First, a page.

Derived from the Latin torta for “twisted” and collum for “neck,” torticollis is a condition characterized by abnormal positioning of the head and neck, typically tilted or turned to one side. It results from damage to or tightening of the sternocleidomastoid muscle connecting the skull with the breastbone and collarbones. The most common form is congenital muscular torticollis (CMT), affecting approximately one in every 250 newborns and possibly caused by restricted movement in utero or trauma during the birthing process. Because torticollis limits an infant’s ability to interact with his surroundings, significant cognitive and motor developmental delays can ensue if left untreated—which is why early diagnosis and torticollis rehabilitation are vital to achieving optimal outcomes.
Diagnosing children with autism spectrum disorder (ASD), especially very young children who are first learning to communicate with the world around them, can often be challenging and complex. Parents may remark, “Something is wrong with my child,” but be unable to articulate in exactly what ways. So how do you recognize if your patient has ASD in order to facilitate early diagnosis, which is critical to implementing early intervention?
You’re in the midst of an examination and the parents tell you their child is quite active, that he tends to be overexuberant and boisterous. Maybe he has been disruptive at daycare or school and is having difficulty with structure and restrictions. These may be the earliest signs of ADHD, a complex condition that is becoming more prevalent in pediatric practice. It often is diagnosed between four and six years of age and typically manifests as distractedness, increased activity, or a combination of the two as they relate to oppositional or hard-to-manage behavior.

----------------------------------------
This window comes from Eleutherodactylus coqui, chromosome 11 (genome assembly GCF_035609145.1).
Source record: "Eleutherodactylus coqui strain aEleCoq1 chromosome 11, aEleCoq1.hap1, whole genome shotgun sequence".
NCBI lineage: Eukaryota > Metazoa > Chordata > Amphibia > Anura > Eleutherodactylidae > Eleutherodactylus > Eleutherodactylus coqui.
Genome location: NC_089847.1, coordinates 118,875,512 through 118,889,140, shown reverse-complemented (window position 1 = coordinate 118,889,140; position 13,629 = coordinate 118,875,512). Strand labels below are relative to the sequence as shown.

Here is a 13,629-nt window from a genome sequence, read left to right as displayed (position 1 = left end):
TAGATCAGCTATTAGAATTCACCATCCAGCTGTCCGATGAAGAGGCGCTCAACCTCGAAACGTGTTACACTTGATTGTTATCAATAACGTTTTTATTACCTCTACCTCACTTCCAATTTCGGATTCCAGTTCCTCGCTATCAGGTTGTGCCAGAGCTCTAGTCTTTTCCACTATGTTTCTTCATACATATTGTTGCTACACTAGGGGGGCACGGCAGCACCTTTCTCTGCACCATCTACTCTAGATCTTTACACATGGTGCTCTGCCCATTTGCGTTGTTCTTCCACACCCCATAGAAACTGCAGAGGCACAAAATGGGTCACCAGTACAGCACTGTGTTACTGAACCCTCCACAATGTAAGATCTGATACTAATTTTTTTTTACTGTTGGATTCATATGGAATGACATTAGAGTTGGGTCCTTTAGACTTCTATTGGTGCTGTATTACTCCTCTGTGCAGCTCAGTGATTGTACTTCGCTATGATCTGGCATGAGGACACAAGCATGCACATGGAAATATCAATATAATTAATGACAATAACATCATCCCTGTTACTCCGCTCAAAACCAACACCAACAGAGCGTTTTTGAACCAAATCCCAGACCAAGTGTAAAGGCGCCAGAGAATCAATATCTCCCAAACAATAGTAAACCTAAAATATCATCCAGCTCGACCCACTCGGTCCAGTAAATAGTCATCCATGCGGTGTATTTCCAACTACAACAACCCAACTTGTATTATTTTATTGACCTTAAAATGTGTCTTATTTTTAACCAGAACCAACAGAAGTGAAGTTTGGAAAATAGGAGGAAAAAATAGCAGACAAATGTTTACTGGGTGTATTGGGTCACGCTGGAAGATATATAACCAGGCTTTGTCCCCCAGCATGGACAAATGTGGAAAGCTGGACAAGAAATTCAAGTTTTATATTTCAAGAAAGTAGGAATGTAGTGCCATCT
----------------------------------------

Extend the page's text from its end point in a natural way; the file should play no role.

Several years ago, a study published in Pain discussed the prevalence of chronic pain syndromes among children and urged clinicians to become more aware and knowledgeable about this growing medical problem and its long-term consequences. In a past blog, I discussed Complex Regional Pain Syndrome (CRPS), formally known as Reflex Neurovascular Dystrophy (RND) or Regional Sympathetic Dystrophy (RSD), which typically strikes the limbs, often after a child suffers a fractured bone or even a bad sprain. A more common chronic pain syndrome is Amplified Musculoskeletal Pain Syndrome (AMPS), which causes intense systemic pain that can affect any part of the body, much like fibromyalgia and mysofascial pain, and waver between being constant and intermittent.
For children with autism, or who are suspected of having autism, early intervention is especially important. The prevalence of autism seems to be increasing with the latest information from the CDC stating that “about 1 in 68 children has been identified with autism spectrum disorder (ASD).” The Federal Government has mandated every state provide early intervention services for children from birth to three years of age who exhibit need. Services vary by state, with some states offering only evaluation and the development of an Individualized Family Service Plan (IFSP), while others also offer services outlined in the IFSP. New Jersey’s program is among the latter and can be accessed toll-free by both physicians and parents at 888-653-4463.